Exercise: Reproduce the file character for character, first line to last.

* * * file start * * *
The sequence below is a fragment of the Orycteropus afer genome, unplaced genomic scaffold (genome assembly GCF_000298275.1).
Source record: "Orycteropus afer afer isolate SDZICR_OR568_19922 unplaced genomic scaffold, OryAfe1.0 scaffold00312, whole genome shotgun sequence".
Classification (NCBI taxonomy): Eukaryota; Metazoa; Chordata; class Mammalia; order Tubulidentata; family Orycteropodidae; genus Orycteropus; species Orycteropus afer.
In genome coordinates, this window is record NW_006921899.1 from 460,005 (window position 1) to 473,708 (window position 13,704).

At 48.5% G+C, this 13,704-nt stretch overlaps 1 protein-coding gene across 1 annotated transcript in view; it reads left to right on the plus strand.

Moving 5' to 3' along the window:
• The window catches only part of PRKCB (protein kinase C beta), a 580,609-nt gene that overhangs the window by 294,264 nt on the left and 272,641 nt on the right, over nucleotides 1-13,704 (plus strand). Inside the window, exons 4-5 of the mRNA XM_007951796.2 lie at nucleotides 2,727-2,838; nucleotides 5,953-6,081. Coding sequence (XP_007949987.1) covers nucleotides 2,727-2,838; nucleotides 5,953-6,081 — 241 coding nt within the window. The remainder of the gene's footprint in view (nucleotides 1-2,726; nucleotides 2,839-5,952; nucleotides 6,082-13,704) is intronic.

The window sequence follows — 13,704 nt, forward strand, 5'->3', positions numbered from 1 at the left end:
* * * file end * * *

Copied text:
The sequence below is a fragment of the Orycteropus afer genome, unplaced genomic scaffold (genome assembly GCF_000298275.1).
Source record: "Orycteropus afer afer isolate SDZICR_OR568_19922 unplaced genomic scaffold, OryAfe1.0 scaffold00312, whole genome shotgun sequence".
Classification (NCBI taxonomy): Eukaryota; Metazoa; Chordata; class Mammalia; order Tubulidentata; family Orycteropodidae; genus Orycteropus; species Orycteropus afer.
In genome coordinates, this window is record NW_006921899.1 from 460,005 (window position 1) to 473,708 (window position 13,704).

At 48.5% G+C, this 13,704-nt stretch overlaps 1 protein-coding gene across 1 annotated transcript in view; it reads left to right on the plus strand.

Moving 5' to 3' along the window:
• The window catches only part of PRKCB (protein kinase C beta), a 580,609-nt gene that overhangs the window by 294,264 nt on the left and 272,641 nt on the right, over nucleotides 1-13,704 (plus strand). Inside the window, exons 4-5 of the mRNA XM_007951796.2 lie at nucleotides 2,727-2,838; nucleotides 5,953-6,081. Coding sequence (XP_007949987.1) covers nucleotides 2,727-2,838; nucleotides 5,953-6,081 — 241 coding nt within the window. The remainder of the gene's footprint in view (nucleotides 1-2,726; nucleotides 2,839-5,952; nucleotides 6,082-13,704) is intronic.

The window sequence follows — 13,704 nt, forward strand, 5'->3', positions numbered from 1 at the left end: